GIS Justification – Forget the IntangiblesPosted to Esri
image credit: Tatyana Merkusheva - Dreamstime
- May 29, 2019 1:21 pm GMT
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Customers ask me, “What is the return on investment for GIS?” They ask because their company requires a financial justification for spending. This spending might be for upgrading, adding new features or improving the GIS data. That justification must include things like the payback period - the balance sheet and income impact - the cash flow. Sure, the implementation of GIS lowers the cost of operations by improving worker productivity. It shortens travel time. It lowers supply chain costs. It increases revenue by organizing billing for joint use poles and streetlights. It increases revenue and lowers costs in hundreds of large and small ways at utilities. These hard dollar savings can be documented.
What about other non-financial benefits - these intangibles benefits?
Focusing only on the financials clouds other mission critical strategies. A company does not thrive by financials alone. This is particularly true of utility companies. Nearly every utility company has a mission that includes at least four major stakeholders:
- Owners – the investors
- Communities – represented by regulators
The financial returns deal with the owners. Yet, utilities are critically aware of customer care. They worry about employee development and safety. They fret about their reputation. Poor customer service, unhappy employees, fines, law suits and bad press can get executives fired just as quickly as poor earnings.
The key for a solid justification is to hone in on the key performance indices (KPI) for each of the four stakeholders. Not just the owners. A justification can’t just say that adding a new street light app in their GIS will make customers like us better. That’s an intangible. Or adding a new GIS based process for self-servicing for new customer connections is more convenient for customers. Again, that’s intangible. Rather the justification needs to be quantifiable. But not just in financial terms. If reliability is a concern, then the upgrade or data improvement project must state explicitly a reduction in total outage time. A GIS based public facing outage map must show a reduction in outage calls. It might even show a specific improvement in their customer service ratings. A GIS based customer connection app needs to reduce the time for a customer to connect. These metrics are tracked. Employee accidents, complaints to the PUC, fines and the time to clean up spills are all part of a utility’s scorecard. Executive bonuses are based on these and sure, on financial performance as well.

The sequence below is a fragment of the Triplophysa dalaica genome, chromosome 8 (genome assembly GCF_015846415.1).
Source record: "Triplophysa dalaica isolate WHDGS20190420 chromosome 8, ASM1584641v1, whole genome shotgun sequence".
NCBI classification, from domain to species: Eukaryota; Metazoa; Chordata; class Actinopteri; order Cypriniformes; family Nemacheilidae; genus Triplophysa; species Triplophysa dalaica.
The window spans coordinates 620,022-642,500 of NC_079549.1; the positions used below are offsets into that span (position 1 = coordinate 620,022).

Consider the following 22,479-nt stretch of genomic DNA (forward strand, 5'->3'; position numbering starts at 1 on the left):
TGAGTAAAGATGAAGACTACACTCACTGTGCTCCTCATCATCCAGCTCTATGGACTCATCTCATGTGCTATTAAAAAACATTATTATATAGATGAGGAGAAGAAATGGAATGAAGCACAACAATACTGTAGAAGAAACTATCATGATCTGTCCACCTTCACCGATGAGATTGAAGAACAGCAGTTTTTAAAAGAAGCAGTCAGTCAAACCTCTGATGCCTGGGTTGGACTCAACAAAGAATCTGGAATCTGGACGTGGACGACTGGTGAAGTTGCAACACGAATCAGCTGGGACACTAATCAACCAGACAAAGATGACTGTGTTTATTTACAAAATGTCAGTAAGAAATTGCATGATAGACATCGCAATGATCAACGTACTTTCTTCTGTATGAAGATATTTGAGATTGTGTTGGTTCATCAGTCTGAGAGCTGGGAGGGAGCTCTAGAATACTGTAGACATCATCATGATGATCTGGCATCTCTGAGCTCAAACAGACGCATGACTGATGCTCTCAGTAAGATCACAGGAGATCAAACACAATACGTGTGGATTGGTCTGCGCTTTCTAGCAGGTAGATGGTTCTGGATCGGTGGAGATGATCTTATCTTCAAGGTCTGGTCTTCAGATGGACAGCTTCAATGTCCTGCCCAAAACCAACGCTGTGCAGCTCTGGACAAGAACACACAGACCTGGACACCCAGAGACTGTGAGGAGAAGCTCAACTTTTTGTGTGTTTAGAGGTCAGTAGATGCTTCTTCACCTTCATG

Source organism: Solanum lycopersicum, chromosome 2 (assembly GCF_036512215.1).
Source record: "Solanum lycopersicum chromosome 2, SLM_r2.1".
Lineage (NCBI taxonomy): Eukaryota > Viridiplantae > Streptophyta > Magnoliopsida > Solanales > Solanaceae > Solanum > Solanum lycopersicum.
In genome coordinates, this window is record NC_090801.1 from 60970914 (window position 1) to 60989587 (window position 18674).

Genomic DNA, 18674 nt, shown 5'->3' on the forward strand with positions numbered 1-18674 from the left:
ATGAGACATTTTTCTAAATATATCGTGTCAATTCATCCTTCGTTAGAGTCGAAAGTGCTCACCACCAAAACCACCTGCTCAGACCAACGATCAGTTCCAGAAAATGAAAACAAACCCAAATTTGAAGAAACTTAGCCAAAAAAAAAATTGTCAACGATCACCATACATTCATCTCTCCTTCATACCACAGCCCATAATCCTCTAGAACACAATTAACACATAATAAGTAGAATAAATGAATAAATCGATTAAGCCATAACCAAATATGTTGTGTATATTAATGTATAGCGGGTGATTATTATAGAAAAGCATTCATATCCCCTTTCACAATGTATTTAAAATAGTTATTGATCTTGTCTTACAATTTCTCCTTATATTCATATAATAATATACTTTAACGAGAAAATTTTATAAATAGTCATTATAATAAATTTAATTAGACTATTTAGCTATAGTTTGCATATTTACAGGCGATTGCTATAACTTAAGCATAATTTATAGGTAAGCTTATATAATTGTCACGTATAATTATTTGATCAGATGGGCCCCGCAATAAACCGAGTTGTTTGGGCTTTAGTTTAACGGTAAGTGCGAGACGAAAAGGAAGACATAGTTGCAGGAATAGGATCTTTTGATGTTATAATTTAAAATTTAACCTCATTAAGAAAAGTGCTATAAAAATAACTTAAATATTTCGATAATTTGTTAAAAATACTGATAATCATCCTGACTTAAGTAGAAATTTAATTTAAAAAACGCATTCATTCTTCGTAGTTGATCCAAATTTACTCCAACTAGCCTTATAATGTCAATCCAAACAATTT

When utilities form their annual spending plan, they look at each metrics that support their mission. They document where they are today. For example, today the company has an average of 95 minutes of outage time per customer. They look at where they want to be. For example, they want to reduce their outage time to 80 minutes. They calculate the gap. In this example, 15 minutes. Then, they will allocate spending to close the gap. A GIS upgrade, a data correction project or a new reliability app can contribute to closing the gap. A justification for that project must articulate how it will contribute to closing that gap. It’s not financial. But is certainly not intangible.